Or, consider the increasing efforts by states to subject welfare recipients to random drug-testing. Despite the uniform evidence that welfare recipients use drugs and alcohol at rates no greater, and often significantly lesser, than the non-welfare population, and despite consistent evidence that such drug-testing programs are incredibly cost-ineffective, efforts to institute such regimes are increasing. In the face of a mountain of evidence suggesting the waste and inefficacy of such programs, states are redoubling their efforts to implement them, and the federal government is only to eager to facilitate such implementation. How can this be explained outside of the power of ideas regarding desert — the need to distinguish the deserving from the undeserving poor? It cannot (although of course I do not claim the power of such ideas is the entire explanation – only that it is a necessary one).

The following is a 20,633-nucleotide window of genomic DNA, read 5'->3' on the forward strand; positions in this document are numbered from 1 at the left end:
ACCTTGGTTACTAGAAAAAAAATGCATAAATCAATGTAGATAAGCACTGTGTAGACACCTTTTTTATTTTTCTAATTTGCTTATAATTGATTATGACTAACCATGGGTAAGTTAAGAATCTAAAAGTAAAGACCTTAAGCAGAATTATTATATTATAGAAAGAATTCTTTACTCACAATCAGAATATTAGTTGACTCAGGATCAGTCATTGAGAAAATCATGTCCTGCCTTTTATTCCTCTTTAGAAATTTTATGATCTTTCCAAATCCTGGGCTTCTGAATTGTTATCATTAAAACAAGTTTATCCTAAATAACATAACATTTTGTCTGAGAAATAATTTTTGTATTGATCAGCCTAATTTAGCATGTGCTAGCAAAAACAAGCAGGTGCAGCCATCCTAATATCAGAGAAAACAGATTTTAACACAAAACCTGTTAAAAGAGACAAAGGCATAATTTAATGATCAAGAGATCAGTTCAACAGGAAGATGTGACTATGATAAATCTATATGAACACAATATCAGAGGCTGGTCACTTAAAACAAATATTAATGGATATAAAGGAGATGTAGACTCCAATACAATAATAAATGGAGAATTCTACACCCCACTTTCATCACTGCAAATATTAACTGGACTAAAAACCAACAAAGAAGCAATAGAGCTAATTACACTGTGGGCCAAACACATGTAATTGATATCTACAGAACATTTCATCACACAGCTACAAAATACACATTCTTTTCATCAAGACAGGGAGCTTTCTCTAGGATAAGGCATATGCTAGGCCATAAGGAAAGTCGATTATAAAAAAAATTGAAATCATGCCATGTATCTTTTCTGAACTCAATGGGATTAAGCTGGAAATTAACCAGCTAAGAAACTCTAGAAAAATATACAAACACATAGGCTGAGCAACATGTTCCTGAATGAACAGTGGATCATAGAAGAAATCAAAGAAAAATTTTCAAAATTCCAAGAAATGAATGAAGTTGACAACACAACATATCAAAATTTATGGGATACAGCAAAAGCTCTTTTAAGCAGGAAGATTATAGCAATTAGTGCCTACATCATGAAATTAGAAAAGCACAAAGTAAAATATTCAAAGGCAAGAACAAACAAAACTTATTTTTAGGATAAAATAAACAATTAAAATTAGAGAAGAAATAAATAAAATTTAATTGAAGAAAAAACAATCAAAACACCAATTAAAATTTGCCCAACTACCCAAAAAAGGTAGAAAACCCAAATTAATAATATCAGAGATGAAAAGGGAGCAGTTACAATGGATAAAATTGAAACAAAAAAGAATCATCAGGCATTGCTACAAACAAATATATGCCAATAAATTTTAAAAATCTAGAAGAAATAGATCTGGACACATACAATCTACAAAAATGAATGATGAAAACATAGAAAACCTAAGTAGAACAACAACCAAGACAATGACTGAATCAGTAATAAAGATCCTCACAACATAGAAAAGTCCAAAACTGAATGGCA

The temptation to read political statements solely on their own terms is obvious. And of course, the merits of statements like Rep. Chaffetz’s are entirely meet for independent analysis. But if we disconnect statements made in the storm of public reason from the deeply-rooted intellectual frameworks that animate them, we impoverish our understanding of those political and social contests, and perhaps even our ability to influence them. In short, ideas are social actors.
“Daniel S. Goldberg is trained as an attorney, a bioethicist, and an intellectual historian. As to the latter, he is a 19th-early 20th c. Americanist, focusing primarily on the history of chronic pain and the history of medical imaging (especially the X-ray). His work on pain implicates multiple issues in disability, policy, and welfare.”